People are not allowed to bring cameras into the Valley. In the past, people were allowed to bring their cameras but only take pictures outside because flashes inside would eventually ruin the gorgeous paintings. Of course, people didn’t listen so now no cameras are allowed.
Our ticket allowed us to see three tombs. If we wanted to see King Tut’s tomb (and one or two other pharaohs) there was an extra charge. We had read (and Sayed confirmed) that King Tut’s tomb was smaller and the big draw besides celebrity was that his mummy was there. Since we saw the mummy room at the Cairo museum, we decided not to go to Tut’s tomb).
We reached the tomb by tourist tram. As Sayed told us things about the valley and tomb in front of the first grave, I felt a twinge in my tummy.
Guides are not allowed into the tombs with their charges due to crowd control so we went in on our own.
I was amazed how bright the colours inside the tombs were after all these thousands of years. They were clear as everything. I am starting to recognize a lot of the Egyptian gods now. We returned to the surface.
As Sayed explained about the second tomb, my stomach complained more. Despite the pains I still thoroughly enjoyed the tomb paintings and did not feel the least bit of claustrophobia like I did in the pyramids.
By the time we got to our third tomb, I was crouching over with pains. Sayed looked concerned and cut his talk short but I was determined not to miss the last tomb. He pointed me to one tomb that had an easier climb down and Graham, whose nose was running full force, joined me. My husband and Cameron did the other tomb.
They said that when they entered that tomb, a guard offered them Egyptian air conditioning…a piece of cardboard that you swish in front of your face.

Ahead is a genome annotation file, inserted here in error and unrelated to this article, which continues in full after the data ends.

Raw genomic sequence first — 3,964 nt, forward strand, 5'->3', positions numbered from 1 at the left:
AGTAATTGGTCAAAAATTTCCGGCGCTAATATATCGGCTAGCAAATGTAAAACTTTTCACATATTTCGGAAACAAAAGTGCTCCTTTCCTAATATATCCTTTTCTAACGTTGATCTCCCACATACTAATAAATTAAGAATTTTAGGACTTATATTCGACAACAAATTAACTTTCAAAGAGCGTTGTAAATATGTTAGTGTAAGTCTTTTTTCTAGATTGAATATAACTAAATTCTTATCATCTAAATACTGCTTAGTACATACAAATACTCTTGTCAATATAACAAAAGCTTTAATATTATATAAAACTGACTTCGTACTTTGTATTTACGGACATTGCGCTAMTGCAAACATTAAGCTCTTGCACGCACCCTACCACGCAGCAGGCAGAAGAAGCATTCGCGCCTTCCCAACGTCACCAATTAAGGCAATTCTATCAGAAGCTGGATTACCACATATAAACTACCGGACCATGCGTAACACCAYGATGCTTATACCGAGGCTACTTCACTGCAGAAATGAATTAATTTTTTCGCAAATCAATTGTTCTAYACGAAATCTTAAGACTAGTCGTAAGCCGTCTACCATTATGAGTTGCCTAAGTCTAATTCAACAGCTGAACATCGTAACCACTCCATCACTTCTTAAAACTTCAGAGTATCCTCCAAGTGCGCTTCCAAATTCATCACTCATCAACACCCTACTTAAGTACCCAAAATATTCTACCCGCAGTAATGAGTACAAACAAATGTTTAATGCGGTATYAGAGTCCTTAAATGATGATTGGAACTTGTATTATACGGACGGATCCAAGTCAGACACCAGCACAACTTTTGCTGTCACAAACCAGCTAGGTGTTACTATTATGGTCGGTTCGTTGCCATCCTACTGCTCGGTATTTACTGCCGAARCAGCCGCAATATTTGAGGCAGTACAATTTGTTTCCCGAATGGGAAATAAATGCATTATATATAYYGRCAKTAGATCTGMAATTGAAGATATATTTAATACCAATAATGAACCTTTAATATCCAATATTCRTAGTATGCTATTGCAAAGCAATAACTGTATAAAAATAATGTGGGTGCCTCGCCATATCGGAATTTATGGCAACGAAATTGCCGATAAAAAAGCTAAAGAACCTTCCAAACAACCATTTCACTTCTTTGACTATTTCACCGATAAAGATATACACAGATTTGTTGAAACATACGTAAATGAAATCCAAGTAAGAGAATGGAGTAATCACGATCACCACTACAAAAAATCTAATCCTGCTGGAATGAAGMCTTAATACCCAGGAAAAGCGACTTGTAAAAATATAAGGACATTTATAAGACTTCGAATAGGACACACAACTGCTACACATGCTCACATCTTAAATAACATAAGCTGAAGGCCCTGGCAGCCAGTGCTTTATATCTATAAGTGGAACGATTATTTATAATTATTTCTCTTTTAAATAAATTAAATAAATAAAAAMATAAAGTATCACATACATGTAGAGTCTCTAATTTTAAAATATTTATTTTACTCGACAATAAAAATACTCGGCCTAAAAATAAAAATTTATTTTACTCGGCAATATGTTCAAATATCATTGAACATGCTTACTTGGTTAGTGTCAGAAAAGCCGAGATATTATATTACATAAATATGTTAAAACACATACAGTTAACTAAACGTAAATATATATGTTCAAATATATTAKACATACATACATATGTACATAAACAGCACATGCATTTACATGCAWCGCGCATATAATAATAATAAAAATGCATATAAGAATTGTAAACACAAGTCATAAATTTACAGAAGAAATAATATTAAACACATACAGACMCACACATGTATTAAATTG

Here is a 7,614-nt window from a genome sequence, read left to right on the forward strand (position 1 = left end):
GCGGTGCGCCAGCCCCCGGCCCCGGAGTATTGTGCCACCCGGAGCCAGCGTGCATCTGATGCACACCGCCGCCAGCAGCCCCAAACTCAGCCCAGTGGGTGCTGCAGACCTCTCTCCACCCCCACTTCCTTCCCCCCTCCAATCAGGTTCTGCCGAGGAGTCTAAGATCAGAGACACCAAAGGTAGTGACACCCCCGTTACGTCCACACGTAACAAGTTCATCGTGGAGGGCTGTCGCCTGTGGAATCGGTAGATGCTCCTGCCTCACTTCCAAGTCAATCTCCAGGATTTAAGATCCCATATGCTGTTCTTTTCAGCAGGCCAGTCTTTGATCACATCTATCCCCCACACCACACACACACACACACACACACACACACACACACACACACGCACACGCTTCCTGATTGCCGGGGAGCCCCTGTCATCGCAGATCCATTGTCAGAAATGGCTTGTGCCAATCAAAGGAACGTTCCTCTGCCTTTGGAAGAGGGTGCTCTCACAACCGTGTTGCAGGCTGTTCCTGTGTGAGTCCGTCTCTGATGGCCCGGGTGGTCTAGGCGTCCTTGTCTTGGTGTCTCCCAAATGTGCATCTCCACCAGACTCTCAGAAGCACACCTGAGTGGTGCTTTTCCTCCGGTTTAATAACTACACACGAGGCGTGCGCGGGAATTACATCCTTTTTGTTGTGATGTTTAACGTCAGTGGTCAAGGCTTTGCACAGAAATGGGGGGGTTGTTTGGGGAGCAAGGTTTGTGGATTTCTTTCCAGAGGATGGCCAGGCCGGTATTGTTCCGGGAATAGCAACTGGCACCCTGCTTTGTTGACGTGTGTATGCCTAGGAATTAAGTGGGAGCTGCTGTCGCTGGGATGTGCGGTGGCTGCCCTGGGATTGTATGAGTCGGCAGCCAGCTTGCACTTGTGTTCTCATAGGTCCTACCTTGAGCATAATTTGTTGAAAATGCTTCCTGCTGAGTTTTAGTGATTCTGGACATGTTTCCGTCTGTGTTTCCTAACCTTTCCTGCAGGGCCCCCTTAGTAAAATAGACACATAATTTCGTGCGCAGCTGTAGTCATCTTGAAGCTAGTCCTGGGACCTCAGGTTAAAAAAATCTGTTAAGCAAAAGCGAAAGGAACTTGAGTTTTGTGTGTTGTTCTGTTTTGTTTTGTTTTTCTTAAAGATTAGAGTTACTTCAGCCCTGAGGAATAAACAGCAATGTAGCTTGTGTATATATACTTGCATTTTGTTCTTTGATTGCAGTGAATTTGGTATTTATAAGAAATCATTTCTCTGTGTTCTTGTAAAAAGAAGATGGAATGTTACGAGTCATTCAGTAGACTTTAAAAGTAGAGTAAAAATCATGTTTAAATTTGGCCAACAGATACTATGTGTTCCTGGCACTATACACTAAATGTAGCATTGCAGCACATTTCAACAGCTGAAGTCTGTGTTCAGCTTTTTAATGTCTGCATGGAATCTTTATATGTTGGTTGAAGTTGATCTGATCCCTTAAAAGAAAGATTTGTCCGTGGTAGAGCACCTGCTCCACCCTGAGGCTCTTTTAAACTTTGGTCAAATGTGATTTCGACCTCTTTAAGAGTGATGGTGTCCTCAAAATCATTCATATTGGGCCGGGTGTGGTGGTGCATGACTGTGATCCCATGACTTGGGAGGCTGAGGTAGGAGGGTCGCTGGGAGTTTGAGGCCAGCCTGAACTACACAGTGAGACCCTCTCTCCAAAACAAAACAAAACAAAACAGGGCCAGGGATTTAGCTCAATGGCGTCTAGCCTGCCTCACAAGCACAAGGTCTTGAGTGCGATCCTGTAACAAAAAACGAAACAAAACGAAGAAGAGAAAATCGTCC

Despite excruciating pain, I still found the three headed snake that Sayed had told us about and recognized more gods.
When I came out of the tomb, I informed Sayed that I needed a bathroom pronto. He was fast to flag down a tram and my hubby and Cameron had to run to get onto it in time.
As soon as I jumped out of the tram, I was surrounded by kids trying to sell souvenirs. I think I scared them with my growls as I dashed to the restroom. As I ran past the washroom attendant, who was waiting for payment first, I heard Sayed explain something in Arabic.
Thank goodness, I made it in time because I was dressed all in white.
Afterwards, we made our way to the van, but shortly after we started driving the pains came back again…even worse. I told Sayed that I needed to stop for a washroom asap. He asked if we needed to stop in the desert or could I make it for five minutes.
We returned to the Alabaster factory and I ran past the performing workers and went straight to the facilities.
The situation remedied itself both rapidly and forcibly. I felt as good as new when I walked out almost as if nothing happened.
We went back to the boat for a rest and lunch before heading out to Karnak temple.
Kimberly Scutt lives in Southern Ontario with her husband and two boys. When not dreaming or planning her next vacation, Kimberly spends her time writing travel guides for kids and running a marketing/special events company. She is currently putting the final touches on her “Kid’s Guide to Venice” and writing a “Kid’s Guide to Hawaii.”
Kimberly is not currently affiliated with any travel service or product.